Analysing Parliamentary Questions Answered at Accountability Hack 201522 Nov 2015 | by Florian Rathgeber
A very frosty November weekend marked the end of Parliament Week and the fifth anniversary of the Accountability Hack, originally named UK Parliament Hack, organised by Tracy Green from the Parliament Digital Service, Nick Halliday from the National Audit Office and Terry Makewell from the Office for National Statistics with very active support from the RebelUncut crew.
Hackers and “armchair auditors” were invited to tackle four different challenges using a diverse set of open data sources:
- NAO: Use spend data and any other data set to improve accountability.
- Parliament: Best use of linked data to improve accountability.
- ONS: Use the ONS OpenAPI to improve accountability.
- Wildcard: Use any three open data sets to improve accountability.
Many prospective participants were deterred by either the freezing cold or by issues with public transport, so not that many heard Meg Hillier MP give the introductory address. After that, ideas were thrown around and teams started forming. I joined Natalia, Mina and Emma, a brilliant trio who were working on a visualisation of Parliamentary Questions Answered and were looking for some help with crunching the data and classifying the quality of answers.
We first of all needed to pull all data from the Parliament’s Linked Data API in JSON format. Downloading all 63000 questions in batches of 500 (which is the maximum batch size the API allows unfortunately) by hand was of course not an option, so I started by implementing a download script in Python. Pulling down all questions took several hours due to the rather poor performance of the API.
In the evening, Kevin ran a very entertaining round of the MLH !LIGHT challenge, where each contestant has 15 minutes to re-create a given website (in our case it was the bootstrap front page) using a very bare bones browser based editor with no syntax highlighting or auto completion. No navigating away from the tab to bring up help and you don’t get to see a rendered preview of your creation until after you submitted.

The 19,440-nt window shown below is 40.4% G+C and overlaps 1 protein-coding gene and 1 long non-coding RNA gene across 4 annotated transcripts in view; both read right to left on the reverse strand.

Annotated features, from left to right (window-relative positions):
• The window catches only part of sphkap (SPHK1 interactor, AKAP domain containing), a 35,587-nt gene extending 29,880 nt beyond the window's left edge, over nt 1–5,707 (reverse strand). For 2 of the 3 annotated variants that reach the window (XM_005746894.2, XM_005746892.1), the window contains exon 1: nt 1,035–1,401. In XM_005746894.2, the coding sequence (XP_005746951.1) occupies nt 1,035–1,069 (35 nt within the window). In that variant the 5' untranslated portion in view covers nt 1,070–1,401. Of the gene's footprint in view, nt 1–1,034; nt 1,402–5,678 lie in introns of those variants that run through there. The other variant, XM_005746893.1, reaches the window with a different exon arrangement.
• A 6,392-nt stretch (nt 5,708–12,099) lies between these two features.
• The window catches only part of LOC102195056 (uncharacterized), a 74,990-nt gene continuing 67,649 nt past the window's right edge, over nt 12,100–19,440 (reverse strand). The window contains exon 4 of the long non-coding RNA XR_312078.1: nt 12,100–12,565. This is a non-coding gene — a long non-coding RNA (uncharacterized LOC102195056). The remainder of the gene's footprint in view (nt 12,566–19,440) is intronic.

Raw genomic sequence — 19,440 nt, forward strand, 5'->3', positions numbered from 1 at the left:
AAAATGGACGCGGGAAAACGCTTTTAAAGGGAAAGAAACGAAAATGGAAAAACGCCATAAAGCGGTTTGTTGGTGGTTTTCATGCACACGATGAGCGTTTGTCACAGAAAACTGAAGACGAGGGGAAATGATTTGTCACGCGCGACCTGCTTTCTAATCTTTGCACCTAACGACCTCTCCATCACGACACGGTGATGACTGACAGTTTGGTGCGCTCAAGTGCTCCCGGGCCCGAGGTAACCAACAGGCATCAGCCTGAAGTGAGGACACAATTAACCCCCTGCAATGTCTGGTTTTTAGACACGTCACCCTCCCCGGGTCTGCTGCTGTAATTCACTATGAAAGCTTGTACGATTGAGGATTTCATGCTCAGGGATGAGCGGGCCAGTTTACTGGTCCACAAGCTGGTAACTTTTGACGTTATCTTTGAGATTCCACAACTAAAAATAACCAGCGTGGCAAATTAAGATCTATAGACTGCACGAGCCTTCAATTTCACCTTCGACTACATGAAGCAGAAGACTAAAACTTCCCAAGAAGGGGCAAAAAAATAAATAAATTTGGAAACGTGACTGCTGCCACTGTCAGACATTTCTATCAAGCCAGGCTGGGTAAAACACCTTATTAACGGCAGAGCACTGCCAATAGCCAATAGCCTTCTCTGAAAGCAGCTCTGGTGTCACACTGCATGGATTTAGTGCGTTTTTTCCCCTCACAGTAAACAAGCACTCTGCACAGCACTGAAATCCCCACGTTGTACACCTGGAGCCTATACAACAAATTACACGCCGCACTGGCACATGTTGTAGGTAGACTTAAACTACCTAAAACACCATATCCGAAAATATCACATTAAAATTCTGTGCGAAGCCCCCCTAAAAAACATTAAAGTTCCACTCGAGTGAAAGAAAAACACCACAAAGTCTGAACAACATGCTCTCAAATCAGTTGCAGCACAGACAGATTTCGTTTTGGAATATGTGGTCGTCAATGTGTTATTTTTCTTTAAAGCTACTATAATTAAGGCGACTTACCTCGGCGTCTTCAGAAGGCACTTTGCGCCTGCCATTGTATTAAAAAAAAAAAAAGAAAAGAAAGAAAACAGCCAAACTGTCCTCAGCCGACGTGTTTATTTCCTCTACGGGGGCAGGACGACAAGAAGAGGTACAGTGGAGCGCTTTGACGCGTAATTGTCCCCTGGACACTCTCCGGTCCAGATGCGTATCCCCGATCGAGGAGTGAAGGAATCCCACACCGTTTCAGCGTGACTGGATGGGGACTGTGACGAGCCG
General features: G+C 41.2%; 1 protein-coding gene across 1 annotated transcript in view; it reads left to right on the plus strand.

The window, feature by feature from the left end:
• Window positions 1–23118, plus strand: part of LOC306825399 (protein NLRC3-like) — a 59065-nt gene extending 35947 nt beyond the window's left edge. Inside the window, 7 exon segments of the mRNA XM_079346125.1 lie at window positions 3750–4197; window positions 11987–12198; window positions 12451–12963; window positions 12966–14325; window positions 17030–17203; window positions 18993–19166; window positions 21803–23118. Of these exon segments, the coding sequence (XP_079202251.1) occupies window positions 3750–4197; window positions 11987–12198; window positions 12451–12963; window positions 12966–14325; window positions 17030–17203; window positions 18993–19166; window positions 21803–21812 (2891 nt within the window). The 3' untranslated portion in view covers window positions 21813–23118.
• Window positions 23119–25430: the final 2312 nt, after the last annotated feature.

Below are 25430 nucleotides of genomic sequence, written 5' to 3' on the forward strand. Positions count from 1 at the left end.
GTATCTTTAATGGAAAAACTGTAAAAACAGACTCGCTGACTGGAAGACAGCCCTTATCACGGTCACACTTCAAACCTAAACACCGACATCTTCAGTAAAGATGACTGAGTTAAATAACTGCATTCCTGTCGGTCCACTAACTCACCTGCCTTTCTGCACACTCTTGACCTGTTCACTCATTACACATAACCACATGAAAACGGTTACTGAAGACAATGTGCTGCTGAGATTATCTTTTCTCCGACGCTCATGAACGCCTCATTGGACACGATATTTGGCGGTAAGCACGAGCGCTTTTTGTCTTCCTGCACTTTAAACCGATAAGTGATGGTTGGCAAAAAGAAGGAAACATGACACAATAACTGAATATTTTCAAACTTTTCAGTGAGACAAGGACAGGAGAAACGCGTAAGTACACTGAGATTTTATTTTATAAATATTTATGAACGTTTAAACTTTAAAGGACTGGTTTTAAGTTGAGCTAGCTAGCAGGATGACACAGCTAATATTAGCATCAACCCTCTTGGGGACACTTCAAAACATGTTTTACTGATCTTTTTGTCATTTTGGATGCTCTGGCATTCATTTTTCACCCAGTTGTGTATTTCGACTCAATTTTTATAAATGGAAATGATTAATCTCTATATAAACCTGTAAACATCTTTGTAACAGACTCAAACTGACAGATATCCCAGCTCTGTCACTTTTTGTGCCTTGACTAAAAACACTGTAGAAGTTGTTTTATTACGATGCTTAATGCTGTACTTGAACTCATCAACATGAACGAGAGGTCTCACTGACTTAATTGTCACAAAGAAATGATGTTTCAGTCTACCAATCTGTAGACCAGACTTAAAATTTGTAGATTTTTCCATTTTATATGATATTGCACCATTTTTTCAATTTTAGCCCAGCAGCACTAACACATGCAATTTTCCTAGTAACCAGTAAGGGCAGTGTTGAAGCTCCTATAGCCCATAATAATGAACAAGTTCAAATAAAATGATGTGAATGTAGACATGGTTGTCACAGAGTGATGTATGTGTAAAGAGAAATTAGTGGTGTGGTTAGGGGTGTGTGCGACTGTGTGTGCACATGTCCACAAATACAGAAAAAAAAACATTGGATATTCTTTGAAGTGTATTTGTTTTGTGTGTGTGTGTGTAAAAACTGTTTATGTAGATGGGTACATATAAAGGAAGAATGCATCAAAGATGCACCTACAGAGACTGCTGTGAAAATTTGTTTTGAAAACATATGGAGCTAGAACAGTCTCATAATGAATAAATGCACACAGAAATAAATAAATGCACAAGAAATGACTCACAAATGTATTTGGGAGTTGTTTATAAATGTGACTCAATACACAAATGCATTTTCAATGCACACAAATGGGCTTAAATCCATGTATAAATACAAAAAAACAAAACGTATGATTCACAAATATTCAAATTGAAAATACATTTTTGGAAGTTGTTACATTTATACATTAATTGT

The overnight stay at the NAO was again quite comfortable and we could use a shower in the morning. My team from the Saturday did sadly not come back, however John Sandall, a good friend and brilliant data scientist, arrived in time for breakfast. We discussed classifying answer quality with an N-gram analysis using a list of previously identified phrases commonly used to defer questions. An alternative would be training a text analysis model on the entire text corpus based on a training set of manually classified answers.
Before getting to work on that we needed to transform the raw data into a
suitable form and identify which attributes were relevant for our analysis.
Halfway through doing that I realised the answer text was missing from the
data and found out it was due to passing a query parameter to the API
_view=all), which included extra fields, but left out the actual answer
data. By that point it was unrealistic to be able to rerun the entire download
in time for show & tell.
John did however still manage to run some statistical analysis on the data to answer many interesting questions. Meanwhile I turned my download script into a “proper” Python package using PyScaffold, uploaded the package to PyPI and the documentation to Read the Docs - just in time for going up on stage!
Quite a few extra spectators came along to attend the show & tell with a rather impressive lineup of 16 projects! I was on stage twice: First to present the results of our analysis of “Any Questions Answered?”, which had revealed some interesting insights. Jim Shannon MP asked the most questions, the Department of Health had to answer the most. The Foreign & Commonwealth Office was the slowest to respond. Nick Clegg’s questions were ignored the longest and the Prime Minister referred the highest proportion of questions. With more time to build up a training set by categorising some questions manually e.g. for quality or difficulty, we could have trained a Bayes classifier for the entire corpus.
Later I went on stage again to present DDPy, a command line interface to interact with the Parliament Linked Data API, which had evolved out of my download script to pull the Parliamentary Questions Answered. I decided to solve this once and for all and, wrote a generic downloader in Python and put it on PyPI. Now anyone can easily download any data set after a simple
pip install ddpkuk
The judges apparently came away quite impressed with both our presentations since we received an honourable mention for the “Best Analysis of Parliamentary Data” for Any Questions Answered? and the “Best Tool for the Community” for DDPy. As if that wasn’t enough, I was quite touched for also being awarded a “Community Spirit Prize”. It was (and continues to be) an honour and pleasure serving the community!